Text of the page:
Here’s a little Emacs trick I’ve starting using recently for navigating Clojure. It’s an easy way to get a map of the file you’re working on, and jump around it. Once it’s working, it looks like this:
To set it up, first you’ll need helm, so if you don’t have it installed call:
M-x package-install helm
Then, stick this in your
(defun helm-clojure-headlines () "Display headlines for the current Clojure file." (interactive) (helm-mode t) (helm :sources '(((name . "Clojure Headlines") (volatile) (headline "^[;(]")))))
Eval it, and you’re away.
M-x helm-clojure-headlines will bring up the
map. You can type a string to narrow down the list. Hitting return
will leap to that point in the file.
C-p will move through the
list of matches.
How does it work? Mostly through Helm magic. All you really need to think about is the:
…part. That’s just a regular expression that tells helm which lines in the file are headlines. For Clojure, I like “starts with a semicolon or opening parenthesis”.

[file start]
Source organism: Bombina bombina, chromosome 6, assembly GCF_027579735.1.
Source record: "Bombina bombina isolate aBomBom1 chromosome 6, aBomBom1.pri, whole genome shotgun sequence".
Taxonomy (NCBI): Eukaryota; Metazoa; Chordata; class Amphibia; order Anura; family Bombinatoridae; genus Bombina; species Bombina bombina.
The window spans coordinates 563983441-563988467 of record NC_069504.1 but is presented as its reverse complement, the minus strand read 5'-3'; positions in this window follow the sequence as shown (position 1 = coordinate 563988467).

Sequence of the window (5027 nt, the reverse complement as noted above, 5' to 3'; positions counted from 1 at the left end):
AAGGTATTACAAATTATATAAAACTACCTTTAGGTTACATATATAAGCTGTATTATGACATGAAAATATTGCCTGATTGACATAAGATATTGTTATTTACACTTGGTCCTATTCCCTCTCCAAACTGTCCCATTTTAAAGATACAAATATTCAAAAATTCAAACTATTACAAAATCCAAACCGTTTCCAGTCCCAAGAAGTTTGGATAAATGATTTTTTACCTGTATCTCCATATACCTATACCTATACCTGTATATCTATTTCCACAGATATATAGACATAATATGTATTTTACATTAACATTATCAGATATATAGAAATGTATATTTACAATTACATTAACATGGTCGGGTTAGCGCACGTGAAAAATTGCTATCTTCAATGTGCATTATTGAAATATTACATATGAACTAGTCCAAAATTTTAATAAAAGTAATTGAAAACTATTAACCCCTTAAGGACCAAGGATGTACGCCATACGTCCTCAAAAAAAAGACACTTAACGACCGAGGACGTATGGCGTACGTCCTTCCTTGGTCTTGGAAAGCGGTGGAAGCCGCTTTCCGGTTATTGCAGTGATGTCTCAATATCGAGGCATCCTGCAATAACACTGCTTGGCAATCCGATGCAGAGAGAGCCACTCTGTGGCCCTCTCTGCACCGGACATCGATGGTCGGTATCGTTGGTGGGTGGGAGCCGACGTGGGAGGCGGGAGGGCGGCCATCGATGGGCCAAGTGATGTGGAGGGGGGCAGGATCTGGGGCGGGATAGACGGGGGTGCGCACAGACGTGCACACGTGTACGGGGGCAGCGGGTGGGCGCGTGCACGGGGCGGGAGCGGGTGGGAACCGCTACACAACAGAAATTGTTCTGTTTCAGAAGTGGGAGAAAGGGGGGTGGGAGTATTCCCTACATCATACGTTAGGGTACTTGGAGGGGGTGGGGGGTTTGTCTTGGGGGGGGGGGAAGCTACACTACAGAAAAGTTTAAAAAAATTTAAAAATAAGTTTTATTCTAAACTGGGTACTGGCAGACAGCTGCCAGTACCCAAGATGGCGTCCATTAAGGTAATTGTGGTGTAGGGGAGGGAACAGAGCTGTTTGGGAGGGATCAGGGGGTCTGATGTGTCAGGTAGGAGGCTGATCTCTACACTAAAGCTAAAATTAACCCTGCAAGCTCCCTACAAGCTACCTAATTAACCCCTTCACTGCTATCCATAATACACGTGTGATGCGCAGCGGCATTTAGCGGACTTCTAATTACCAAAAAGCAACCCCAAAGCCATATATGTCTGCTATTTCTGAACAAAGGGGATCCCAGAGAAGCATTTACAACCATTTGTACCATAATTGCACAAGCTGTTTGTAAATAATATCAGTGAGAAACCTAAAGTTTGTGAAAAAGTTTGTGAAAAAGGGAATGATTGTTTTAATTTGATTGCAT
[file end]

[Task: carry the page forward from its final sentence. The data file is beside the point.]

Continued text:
For a more involved example, I use this version for Objective-C:
(defun helm-objc-headlines () (interactive) (helm :sources '(((name . "Objective-C Headlines") (volatile) (headline "^[-+@]\\|^#pragma mark")))))
A trickier regex, but still a very easy thing to setup for all it supplies. And this trick works for any filetype you can think of a sensible pattern to match against.
Give it a whirl. If you like it, I leave it to you to bind your own shortcut key. Oh, and you might like another, more complex thing I built with helm: The Clojure Cheatsheet for Emacs. :-)